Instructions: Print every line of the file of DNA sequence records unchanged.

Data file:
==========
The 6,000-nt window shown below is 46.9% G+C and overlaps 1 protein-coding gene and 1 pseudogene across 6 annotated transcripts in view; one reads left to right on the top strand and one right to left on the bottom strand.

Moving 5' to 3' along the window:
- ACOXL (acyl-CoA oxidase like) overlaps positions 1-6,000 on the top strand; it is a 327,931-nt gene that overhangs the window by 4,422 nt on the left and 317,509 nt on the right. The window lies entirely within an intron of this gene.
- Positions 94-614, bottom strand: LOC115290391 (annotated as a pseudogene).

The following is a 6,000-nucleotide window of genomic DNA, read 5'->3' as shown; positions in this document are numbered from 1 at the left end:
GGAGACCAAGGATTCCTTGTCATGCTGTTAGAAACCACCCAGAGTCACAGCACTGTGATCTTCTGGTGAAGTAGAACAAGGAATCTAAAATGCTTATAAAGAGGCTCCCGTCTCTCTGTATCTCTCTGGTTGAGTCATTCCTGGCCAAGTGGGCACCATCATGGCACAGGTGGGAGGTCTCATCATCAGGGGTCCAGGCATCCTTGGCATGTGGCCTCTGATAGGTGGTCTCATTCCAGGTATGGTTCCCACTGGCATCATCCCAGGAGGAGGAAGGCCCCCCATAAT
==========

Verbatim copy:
The 6,000-nt window shown below is 46.9% G+C and overlaps 1 protein-coding gene and 1 pseudogene across 6 annotated transcripts in view; one reads left to right on the top strand and one right to left on the bottom strand.

Moving 5' to 3' along the window:
- ACOXL (acyl-CoA oxidase like) overlaps positions 1-6,000 on the top strand; it is a 327,931-nt gene that overhangs the window by 4,422 nt on the left and 317,509 nt on the right. The window lies entirely within an intron of this gene.
- Positions 94-614, bottom strand: LOC115290391 (annotated as a pseudogene).

The following is a 6,000-nucleotide window of genomic DNA, read 5'->3' as shown; positions in this document are numbered from 1 at the left end:
GGAGACCAAGGATTCCTTGTCATGCTGTTAGAAACCACCCAGAGTCACAGCACTGTGATCTTCTGGTGAAGTAGAACAAGGAATCTAAAATGCTTATAAAGAGGCTCCCGTCTCTCTGTATCTCTCTGGTTGAGTCATTCCTGGCCAAGTGGGCACCATCATGGCACAGGTGGGAGGTCTCATCATCAGGGGTCCAGGCATCCTTGGCATGTGGCCTCTGATAGGTGGTCTCATTCCAGGTATGGTTCCCACTGGCATCATCCCAGGAGGAGGAAGGCCCCCCATAAT